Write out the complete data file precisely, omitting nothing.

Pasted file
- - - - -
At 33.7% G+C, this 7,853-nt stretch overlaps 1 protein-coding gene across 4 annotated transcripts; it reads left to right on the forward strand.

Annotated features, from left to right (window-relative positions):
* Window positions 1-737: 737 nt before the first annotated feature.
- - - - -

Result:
At 33.7% G+C, this 7,853-nt stretch overlaps 1 protein-coding gene across 4 annotated transcripts; it reads left to right on the forward strand.

Annotated features, from left to right (window-relative positions):
* Window positions 1-737: 737 nt before the first annotated feature.